There was little evidence of neighbourly niceness during South Africa's whitewashing of Zimbabwe in the three-ODI series but that does not mean all love was lost between the two sides. The next time South Africa think seriously about this Zimbabwean outfit will be on Valentine's Day 2015 - the eve of their opening World Cup game.

It is no accident that South Africa will begin mission 'Win the World Cup,' for the seventh time, against the same team they beat 3-0 when they began their build-up. South Africa have planned to play the teams they will face in the tournament, with West Indies up soon, and to play in the host countries, with visits to New Zealand and Australia in the next three months. That's how they roll. Clinically. And so when they hark back to this Zimbabwe series, they will remember it gave them both that winning feeling and the knowledge that their cupboard is full.

"We covered our bases pretty well," Faf du Plessis, South Africa's stand-in captain for the third ODI, said. "The bowlers were solid throughout the series and there were no blow-ups with the batters. It's nice from a confidence point of view that we've dominated Zimbabwe."

For du Plessis, the series was confirmation that he is a one-day player because there was a time when that was in doubt. Du Plessis had been dropped from the squad ahead of last year's series against India, following a run of middling scores and a moderate average, but was brought back for the Sri Lanka series in July, although he did not play.

He got a second chance when he was asked to step into Jacques Kallis' shoes for this rubber and it proved the perfect place for him. Du Plessis acted as the stonewaller when the innings needed steadying and brought out his more expressive side in the third game, when there was a small total to get and the series was already won. "When you're chasing you want to put the pressure back on the opposition," du Plessis said, when discussing his approach in the final fixture.

"I assessed the wicket and I felt it was a much better one to bat on, so I felt I could play a little more freely. It was nice to play like that. We both put the pressure on the bowlers and the runs kept flowing."

The second person in the 'we' that du Plessis mentioned was South Africa's find of the series, if someone who has already been discovered twice before can still be described as such. Quinton de Kock's three centuries in three matches against India was his breakthrough, his century in the ODI series in Sri Lanka was a show of his progress in subcontinent conditions, and his twin fifties in this series was evidence of his maturity.

Although his 100% century conversion record was broken, de Kock played the situations on slow, turning wickets with understanding. He attacked upfront to allow Hashim Amla and du Plessis time to settle, held himself back when he could see that rushing would be too risky, and when he thought the time was right to up the tempo again, he did, it even if meant putting his own milestone on the line because numbers aren't what de Kock cares about.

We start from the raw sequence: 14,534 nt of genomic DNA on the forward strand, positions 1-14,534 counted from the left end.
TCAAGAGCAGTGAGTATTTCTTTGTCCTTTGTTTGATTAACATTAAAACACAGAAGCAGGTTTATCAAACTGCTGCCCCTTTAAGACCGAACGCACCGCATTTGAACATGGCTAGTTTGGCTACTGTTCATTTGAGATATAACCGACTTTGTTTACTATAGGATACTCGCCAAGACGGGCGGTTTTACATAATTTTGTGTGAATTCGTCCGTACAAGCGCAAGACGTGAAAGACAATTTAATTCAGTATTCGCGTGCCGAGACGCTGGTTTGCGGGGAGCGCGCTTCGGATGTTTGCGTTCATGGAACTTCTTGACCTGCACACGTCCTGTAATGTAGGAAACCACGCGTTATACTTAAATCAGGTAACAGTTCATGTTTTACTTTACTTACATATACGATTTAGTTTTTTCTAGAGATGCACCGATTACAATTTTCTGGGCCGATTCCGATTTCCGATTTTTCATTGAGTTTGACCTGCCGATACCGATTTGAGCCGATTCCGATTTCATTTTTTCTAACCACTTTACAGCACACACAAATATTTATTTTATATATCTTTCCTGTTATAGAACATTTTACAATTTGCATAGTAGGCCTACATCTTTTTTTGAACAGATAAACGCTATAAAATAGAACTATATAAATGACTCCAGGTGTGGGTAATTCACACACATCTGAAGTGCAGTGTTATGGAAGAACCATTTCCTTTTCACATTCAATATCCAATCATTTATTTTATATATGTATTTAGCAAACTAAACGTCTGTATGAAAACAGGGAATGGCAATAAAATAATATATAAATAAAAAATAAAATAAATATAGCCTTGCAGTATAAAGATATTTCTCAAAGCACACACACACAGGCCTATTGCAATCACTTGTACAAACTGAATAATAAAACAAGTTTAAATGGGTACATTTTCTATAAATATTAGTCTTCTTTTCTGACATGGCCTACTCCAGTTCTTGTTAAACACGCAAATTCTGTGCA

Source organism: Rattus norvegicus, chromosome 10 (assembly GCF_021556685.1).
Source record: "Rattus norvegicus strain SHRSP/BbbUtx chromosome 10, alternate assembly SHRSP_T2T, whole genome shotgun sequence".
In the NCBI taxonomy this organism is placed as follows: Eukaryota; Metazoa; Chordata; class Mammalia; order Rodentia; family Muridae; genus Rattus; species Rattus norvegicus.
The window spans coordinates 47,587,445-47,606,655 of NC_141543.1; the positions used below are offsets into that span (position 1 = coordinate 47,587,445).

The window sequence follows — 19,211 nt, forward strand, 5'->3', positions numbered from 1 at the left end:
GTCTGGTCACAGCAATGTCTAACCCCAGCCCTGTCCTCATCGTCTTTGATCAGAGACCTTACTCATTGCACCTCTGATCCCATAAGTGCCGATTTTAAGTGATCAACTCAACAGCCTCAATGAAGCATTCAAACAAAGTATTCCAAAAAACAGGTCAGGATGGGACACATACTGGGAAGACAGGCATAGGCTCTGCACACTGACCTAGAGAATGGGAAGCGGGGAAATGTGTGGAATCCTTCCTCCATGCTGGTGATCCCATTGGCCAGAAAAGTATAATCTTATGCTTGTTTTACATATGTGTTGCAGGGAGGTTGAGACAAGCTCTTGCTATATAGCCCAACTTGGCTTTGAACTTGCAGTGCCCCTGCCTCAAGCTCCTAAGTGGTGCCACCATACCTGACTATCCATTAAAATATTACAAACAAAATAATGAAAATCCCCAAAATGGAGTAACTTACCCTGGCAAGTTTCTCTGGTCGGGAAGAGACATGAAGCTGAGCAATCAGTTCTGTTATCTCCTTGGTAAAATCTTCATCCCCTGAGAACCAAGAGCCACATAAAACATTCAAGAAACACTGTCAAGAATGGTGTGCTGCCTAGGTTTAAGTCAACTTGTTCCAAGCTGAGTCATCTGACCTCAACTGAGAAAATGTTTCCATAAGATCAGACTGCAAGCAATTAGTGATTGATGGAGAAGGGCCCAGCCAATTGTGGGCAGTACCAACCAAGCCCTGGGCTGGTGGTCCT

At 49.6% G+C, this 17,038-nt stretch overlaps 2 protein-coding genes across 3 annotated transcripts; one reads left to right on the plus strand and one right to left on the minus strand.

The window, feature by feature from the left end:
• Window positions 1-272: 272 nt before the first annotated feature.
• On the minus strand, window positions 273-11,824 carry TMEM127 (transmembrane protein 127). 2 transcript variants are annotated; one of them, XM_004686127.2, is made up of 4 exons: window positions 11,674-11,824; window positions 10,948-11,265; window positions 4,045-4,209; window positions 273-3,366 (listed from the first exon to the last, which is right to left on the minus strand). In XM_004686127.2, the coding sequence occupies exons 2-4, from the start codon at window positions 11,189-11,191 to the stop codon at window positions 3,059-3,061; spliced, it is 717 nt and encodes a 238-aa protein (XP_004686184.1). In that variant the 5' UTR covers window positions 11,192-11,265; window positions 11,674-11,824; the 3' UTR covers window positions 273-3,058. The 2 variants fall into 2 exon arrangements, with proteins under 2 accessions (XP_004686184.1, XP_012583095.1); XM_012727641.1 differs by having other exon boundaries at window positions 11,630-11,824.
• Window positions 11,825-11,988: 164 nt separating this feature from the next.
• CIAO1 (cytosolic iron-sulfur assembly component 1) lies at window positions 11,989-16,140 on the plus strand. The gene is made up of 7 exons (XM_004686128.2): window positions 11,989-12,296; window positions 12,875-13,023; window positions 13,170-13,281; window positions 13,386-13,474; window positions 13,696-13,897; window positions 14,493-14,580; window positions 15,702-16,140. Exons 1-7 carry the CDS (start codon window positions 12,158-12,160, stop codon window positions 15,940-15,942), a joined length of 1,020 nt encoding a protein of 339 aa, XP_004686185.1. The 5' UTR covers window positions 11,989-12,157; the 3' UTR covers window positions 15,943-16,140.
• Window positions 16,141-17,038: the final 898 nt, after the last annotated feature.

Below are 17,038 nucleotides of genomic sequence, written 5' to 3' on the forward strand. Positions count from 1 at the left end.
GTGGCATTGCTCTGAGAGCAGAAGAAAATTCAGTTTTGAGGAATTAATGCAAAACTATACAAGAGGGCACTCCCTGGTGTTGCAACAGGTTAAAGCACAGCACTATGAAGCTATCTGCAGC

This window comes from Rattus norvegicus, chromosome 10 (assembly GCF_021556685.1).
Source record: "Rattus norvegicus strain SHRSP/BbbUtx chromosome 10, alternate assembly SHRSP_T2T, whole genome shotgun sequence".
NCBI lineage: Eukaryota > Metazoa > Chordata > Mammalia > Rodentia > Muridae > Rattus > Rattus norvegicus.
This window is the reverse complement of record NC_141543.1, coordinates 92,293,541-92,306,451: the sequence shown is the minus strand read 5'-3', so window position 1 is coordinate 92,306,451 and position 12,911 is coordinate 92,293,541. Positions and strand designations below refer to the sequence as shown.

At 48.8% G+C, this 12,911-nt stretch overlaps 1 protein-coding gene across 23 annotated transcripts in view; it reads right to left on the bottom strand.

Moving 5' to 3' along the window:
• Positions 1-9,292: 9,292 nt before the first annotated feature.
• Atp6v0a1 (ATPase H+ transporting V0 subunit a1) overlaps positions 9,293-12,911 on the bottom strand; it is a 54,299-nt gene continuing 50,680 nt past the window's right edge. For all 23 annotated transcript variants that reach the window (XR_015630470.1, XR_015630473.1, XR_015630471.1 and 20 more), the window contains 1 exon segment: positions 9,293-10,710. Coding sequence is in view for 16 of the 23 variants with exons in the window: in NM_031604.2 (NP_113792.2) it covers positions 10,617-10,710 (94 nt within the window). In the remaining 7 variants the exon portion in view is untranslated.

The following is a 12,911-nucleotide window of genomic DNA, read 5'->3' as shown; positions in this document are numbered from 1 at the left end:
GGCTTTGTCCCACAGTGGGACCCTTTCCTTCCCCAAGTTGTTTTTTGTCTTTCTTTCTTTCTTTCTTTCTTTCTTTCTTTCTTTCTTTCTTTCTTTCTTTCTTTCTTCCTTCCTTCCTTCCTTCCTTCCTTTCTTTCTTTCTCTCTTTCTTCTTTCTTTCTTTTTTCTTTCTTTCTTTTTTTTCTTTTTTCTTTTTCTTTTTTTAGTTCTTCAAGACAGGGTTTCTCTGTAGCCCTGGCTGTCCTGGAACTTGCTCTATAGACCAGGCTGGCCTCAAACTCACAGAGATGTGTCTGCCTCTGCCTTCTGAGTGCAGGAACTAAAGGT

"Records don't interest me. That's more for the fans to keep them interested," de Kock admitted. "I'm sure some of the players like stats and that kind of thing, but I'm very chilled about it. My approach changes on different days. If I have to bat for long periods then I'll do that, but if I don't have to then I'll play the way I want to."

His next test will be against a team that will not allow him to dictate proceedings the way previous oppositions have. Australia's attack is likely to prove both a handful and a mouthful for de Kock, with their tactics as important as their talk in the breaking of young players.

Just as he approaches everything else, de Kock is gearing up for Australia with nothing more than a shrug of the shoulders and a smile. "I'm not one for planning. I know some of the guys in the team are - they like to sit down and watch videos of the opposition, but I just like to hit a few balls in the nets and when it comes to the day, I'll play," he said. "I've seen them bowl enough as a youngster coming up to now, so it's enough for me."

An almost full-strength Australia, who are missing just David Warner and Shane Watson, will also prove a challenge for South Africa's attack, which is why they have brought back the heavyweights for the tri-series. But even apart from Dale Steyn and Morne Morkel, South Africa are well-stocked with sufficient variation to be successful.

They have the left-arm option of Wayne Parnell, whose accuracy has improved, and the pace of Marchant de Lange, although he will not appear in the tri-series. Importantly, they have added control of Kyle Abbott and Mthokozisi Shezi. The Dolphins' pair had the lowest economy rates of the pack and conceded just 3.50 and 1.33 runs to the over.

Abbott has the added element of height to extract extra bounce and can swing the ball while Shezi showed crafty change of pace. If used in an attack with Dale Steyn and Morne Morkel, either could act as the container while allowing the two front-liners license to attack. They may soon get the chance to show whether they can perform that balancing role because both were retained in place of the injured Vernon Philander and Beuran Hendricks.

"Fortunately we're getting Dale and Morne back, and we're also coming up against some proper opposition with Australia coming. Against teams like that you've got to be on top of your game," du Plessis said. No disrespect to Zimbabwe, but South Africa's real planning starts next week, and after that they will be able to judge what still needs to be done ahead of the World Cup.